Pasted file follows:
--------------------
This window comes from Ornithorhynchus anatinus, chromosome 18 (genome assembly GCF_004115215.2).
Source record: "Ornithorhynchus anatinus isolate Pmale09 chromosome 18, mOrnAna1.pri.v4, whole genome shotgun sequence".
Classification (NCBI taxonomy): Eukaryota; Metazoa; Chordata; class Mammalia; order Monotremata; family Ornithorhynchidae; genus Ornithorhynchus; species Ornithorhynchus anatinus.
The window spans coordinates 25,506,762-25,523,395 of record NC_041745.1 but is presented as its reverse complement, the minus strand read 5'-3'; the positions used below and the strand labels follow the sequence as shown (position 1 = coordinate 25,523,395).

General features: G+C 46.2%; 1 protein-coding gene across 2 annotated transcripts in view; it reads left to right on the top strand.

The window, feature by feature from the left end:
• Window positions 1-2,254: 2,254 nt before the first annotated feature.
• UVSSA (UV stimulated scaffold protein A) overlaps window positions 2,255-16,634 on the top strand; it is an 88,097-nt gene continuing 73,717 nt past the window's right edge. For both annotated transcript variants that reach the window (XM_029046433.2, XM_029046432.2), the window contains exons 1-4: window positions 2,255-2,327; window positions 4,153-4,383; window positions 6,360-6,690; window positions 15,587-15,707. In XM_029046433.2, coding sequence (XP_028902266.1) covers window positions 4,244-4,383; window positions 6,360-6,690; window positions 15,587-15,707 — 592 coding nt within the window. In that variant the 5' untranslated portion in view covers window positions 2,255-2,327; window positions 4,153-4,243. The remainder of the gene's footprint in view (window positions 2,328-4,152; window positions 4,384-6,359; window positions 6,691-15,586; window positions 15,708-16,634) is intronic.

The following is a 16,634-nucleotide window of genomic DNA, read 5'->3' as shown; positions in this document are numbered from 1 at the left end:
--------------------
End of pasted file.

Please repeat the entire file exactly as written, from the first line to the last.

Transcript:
This window comes from Ornithorhynchus anatinus, chromosome 18 (genome assembly GCF_004115215.2).
Source record: "Ornithorhynchus anatinus isolate Pmale09 chromosome 18, mOrnAna1.pri.v4, whole genome shotgun sequence".
Classification (NCBI taxonomy): Eukaryota; Metazoa; Chordata; class Mammalia; order Monotremata; family Ornithorhynchidae; genus Ornithorhynchus; species Ornithorhynchus anatinus.
The window spans coordinates 25,506,762-25,523,395 of record NC_041745.1 but is presented as its reverse complement, the minus strand read 5'-3'; the positions used below and the strand labels follow the sequence as shown (position 1 = coordinate 25,523,395).

General features: G+C 46.2%; 1 protein-coding gene across 2 annotated transcripts in view; it reads left to right on the top strand.

The window, feature by feature from the left end:
• Window positions 1-2,254: 2,254 nt before the first annotated feature.
• UVSSA (UV stimulated scaffold protein A) overlaps window positions 2,255-16,634 on the top strand; it is an 88,097-nt gene continuing 73,717 nt past the window's right edge. For both annotated transcript variants that reach the window (XM_029046433.2, XM_029046432.2), the window contains exons 1-4: window positions 2,255-2,327; window positions 4,153-4,383; window positions 6,360-6,690; window positions 15,587-15,707. In XM_029046433.2, coding sequence (XP_028902266.1) covers window positions 4,244-4,383; window positions 6,360-6,690; window positions 15,587-15,707 — 592 coding nt within the window. In that variant the 5' untranslated portion in view covers window positions 2,255-2,327; window positions 4,153-4,243. The remainder of the gene's footprint in view (window positions 2,328-4,152; window positions 4,384-6,359; window positions 6,691-15,586; window positions 15,708-16,634) is intronic.

The following is a 16,634-nucleotide window of genomic DNA, read 5'->3' as shown; positions in this document are numbered from 1 at the left end: